Workers at US telecommunications giant Verizon have forced significant concessions from their bosses, after a strike that lasted more than six weeks. Around 40,000 Verizon staff are expected to return to work on Wednesday 1 June after the company reached a settlement with their unions, the Communication Workers of America (CWA) and the International Brotherhood of Electrical Workers, which sees the company retreat from its plans to cut staff pensions and increase outsourcing.
Workers will now vote on the proposed settlement before it comes into effect. The deal, which would last for four years, gives a pay increase of more than 10%, as well as small increases in bonuses and profit sharing. The deal Verizon offered before the strike involved a basic pay increase of only 6.5%. The new settlement also includes stipulations about distribution of work between the cable and wireless sides of Verizon’s business, the former of which is much more heavily unionised.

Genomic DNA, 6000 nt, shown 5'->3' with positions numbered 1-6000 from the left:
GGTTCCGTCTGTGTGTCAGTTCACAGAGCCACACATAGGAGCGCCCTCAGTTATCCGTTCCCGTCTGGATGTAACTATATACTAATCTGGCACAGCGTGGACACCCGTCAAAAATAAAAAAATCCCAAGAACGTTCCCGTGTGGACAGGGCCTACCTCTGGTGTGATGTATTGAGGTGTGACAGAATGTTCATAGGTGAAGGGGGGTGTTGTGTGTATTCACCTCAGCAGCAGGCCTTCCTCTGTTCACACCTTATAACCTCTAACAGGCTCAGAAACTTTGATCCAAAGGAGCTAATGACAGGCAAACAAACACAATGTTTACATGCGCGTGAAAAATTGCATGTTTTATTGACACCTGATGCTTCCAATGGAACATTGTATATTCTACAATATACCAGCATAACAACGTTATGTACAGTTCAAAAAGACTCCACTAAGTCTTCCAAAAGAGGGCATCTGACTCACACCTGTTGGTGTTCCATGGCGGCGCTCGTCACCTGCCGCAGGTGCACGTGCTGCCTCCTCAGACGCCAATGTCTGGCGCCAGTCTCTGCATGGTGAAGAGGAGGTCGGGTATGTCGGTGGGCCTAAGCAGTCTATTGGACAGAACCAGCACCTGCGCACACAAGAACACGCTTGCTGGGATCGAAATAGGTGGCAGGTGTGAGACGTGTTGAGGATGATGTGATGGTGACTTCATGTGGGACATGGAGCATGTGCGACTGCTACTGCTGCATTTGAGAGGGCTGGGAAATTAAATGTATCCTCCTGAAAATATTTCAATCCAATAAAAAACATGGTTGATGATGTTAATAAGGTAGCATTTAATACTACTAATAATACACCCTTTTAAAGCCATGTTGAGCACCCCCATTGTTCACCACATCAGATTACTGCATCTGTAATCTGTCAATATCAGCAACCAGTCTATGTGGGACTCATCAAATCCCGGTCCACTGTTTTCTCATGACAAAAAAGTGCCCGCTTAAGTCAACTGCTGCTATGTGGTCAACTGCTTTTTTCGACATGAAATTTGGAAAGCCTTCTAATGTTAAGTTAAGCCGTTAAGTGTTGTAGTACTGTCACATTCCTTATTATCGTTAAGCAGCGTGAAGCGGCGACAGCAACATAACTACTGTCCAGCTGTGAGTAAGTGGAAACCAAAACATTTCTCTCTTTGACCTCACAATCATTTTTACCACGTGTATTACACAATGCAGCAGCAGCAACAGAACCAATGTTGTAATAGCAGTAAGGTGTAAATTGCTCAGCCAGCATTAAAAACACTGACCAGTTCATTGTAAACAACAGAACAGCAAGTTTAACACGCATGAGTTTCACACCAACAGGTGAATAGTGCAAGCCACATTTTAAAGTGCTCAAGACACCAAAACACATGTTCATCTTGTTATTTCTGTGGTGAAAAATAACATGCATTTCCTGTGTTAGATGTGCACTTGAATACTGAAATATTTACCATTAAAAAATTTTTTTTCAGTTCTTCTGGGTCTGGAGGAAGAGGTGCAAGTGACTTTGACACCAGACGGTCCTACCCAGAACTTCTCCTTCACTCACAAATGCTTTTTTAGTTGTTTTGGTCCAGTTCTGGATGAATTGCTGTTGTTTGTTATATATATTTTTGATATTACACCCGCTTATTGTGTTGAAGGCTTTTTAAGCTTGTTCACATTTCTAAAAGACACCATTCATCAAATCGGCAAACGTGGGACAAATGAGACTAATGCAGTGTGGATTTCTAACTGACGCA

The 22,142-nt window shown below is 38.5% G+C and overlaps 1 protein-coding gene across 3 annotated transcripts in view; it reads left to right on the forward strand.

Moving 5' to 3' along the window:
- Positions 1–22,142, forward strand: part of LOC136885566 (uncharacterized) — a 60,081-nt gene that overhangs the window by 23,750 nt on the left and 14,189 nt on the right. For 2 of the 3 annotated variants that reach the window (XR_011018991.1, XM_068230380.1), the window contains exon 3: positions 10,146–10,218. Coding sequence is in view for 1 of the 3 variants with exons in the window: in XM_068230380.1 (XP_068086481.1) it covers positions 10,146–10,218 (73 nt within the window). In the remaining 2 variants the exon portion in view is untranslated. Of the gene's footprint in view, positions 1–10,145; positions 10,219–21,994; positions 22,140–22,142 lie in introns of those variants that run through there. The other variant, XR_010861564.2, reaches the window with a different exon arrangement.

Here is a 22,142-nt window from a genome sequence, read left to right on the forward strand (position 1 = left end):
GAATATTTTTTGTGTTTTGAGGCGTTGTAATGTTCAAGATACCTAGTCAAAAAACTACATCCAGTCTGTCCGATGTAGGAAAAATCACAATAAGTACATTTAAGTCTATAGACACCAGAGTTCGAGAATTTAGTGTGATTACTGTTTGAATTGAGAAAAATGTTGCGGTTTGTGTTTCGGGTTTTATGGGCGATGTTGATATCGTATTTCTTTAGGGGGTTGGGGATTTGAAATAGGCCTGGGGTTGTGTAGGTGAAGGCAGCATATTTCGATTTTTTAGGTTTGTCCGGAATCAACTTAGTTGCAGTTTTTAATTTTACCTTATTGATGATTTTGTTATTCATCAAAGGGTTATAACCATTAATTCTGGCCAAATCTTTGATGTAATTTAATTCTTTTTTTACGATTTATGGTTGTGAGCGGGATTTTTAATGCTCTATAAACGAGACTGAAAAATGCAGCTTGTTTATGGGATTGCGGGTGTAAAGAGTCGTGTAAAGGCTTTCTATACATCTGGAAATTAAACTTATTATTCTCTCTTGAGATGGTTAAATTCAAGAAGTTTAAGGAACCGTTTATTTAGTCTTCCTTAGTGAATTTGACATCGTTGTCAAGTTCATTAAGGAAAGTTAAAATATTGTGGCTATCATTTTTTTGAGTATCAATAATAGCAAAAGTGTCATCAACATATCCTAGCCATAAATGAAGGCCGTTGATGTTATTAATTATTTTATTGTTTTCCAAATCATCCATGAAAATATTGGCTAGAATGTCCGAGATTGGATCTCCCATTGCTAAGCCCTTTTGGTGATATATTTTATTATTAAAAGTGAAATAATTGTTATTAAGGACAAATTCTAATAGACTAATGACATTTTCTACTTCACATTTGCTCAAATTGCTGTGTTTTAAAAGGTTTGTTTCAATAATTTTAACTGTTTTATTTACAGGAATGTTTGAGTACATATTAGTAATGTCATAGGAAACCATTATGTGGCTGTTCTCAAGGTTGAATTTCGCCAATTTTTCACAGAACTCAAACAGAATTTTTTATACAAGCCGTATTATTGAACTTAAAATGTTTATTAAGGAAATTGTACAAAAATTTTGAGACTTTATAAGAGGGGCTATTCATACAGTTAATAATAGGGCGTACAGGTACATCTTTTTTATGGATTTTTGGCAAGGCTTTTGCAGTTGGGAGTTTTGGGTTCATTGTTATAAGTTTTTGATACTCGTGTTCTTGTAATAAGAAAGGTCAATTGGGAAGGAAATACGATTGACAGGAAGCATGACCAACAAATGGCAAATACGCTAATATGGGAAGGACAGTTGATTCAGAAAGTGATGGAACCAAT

Verizon has also agreed to create 1,000 new call centre jobs between now and 2020, which would be covered by union agreements, and reduce the number of planned call centre closures. Significantly, the new contracts will also cover unionised workers at Verizon Wireless stores. This is the first time staff on the wireless side of the business, historically far less well unionised, have been included in a collective bargaining agreement. It should give a boost to efforts to unionise Verizon wireless workers.
Verizon bosses claimed that some of the agreements would still allow them to make efficiency savings, and even cut jobs. Under the terms of the settlement, they retain the right to offer workers voluntary severance packages once a year. Nevertheless, CWA President Chris Shelton described the outcome as a “huge win” that “affirmed the power of working people”.